A ranger on the scene at the lake said he believed the bear to be a young grizzly, but Ranger Kerry Gunther, who saw video footage of the bear, said he is certain it was a black bear. That species is smaller and typically less aggressive than grizzlies, but is known to occasionally attack humans.

Despite the ample opportunity for humans to cross paths with bears, Gunther said there is usually only one bear-related injury at Yellowstone each year. In the park's 140-year history, he said, six people are known to have been killed in bear attacks.

Gunther differentiates between defensive and predatory attacks by bears. If a bear shows signs of hunting and eating humans, Gunther said rangers will attempt to track down and euthanize the animal. But rangers don't typically kill a bear - like the one that attacked the Matayoshis - for defensive behavior.

That decision to let the bear live has drawn both praise and criticism from the public. But, so far, Gunther said he is not aware of anyone canceling their stay at the park as a result of the mauling.

While bears are obviously dangerous, you are much more likely to be attacked by a ruminant, like a bison or a moose.  Bee stings cause the greatest number of deaths in the U.S. directly caused by animals - Allergic reaction to bee venom kills 53 people each year, and auto accidents caused by deer kill 130 people per year, while bear attacks kill about one person every two years in the USA.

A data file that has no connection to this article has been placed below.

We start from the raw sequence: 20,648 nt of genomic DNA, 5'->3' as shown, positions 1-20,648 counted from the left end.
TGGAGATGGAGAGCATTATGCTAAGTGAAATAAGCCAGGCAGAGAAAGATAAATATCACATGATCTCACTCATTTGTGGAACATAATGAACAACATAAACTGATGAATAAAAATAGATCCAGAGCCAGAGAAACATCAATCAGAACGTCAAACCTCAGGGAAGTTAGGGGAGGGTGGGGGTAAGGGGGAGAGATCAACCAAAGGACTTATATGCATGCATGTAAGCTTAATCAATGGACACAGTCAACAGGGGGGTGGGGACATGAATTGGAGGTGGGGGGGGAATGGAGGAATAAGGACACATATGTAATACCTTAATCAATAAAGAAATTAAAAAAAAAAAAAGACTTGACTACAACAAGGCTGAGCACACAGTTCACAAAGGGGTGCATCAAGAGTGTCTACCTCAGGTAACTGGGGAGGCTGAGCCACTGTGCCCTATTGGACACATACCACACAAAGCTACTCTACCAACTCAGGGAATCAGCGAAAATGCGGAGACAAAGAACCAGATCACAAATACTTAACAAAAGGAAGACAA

And bears, bison and bees aren’t the only problem.  Olympic National Park in the state of Washington  is urging hikers not to urinate along back country trails to avoid attracting mountain goats who lick urine deposits for salt.

The advice is part of a plan to help hikers avoid aggressive goats like the one that gored a Port Angeles, Wash., man to death last October.

Back country campers are advised to urinate 200 feet away from trails to prevent the trails from turning into "long, linear salt licks."

Saturday, July 9, 2011

HR 2337


This month’s email newsletter from my Congressman, Ted Poe, mentioned that he has co-sponsored a bill known as the “Kate Puzey Peace Corps Volunteer Protection Act of 2011.”

Kate was murdered back in 2009 in the small West African country of Benin after reporting another teacher, a local Peace Corps employee, for sexually abusing students at their school.  The perpetrators are in custody, but have yet to come to trial.

For insight into the sort of person she was, click Here .

The bill is designed to  amend the Peace Corps Act to require sexual assault risk-reduction and response training, the development of sexual assault protocol and guidelines, the establishment of victims advocates, the establishment of a Sexual Assault Advisory Council, and for other purposes.  Here is a transcript of the proposed legislation HR 2337 

Friday, July 8, 2011

A Few Inches Do Matter

Drivers of motorhomes and those of us who pull 5th wheel trailers are (or should be) constantly aware of their height and whether they will clear overhanging limbs, tunnels, overpasses, etc.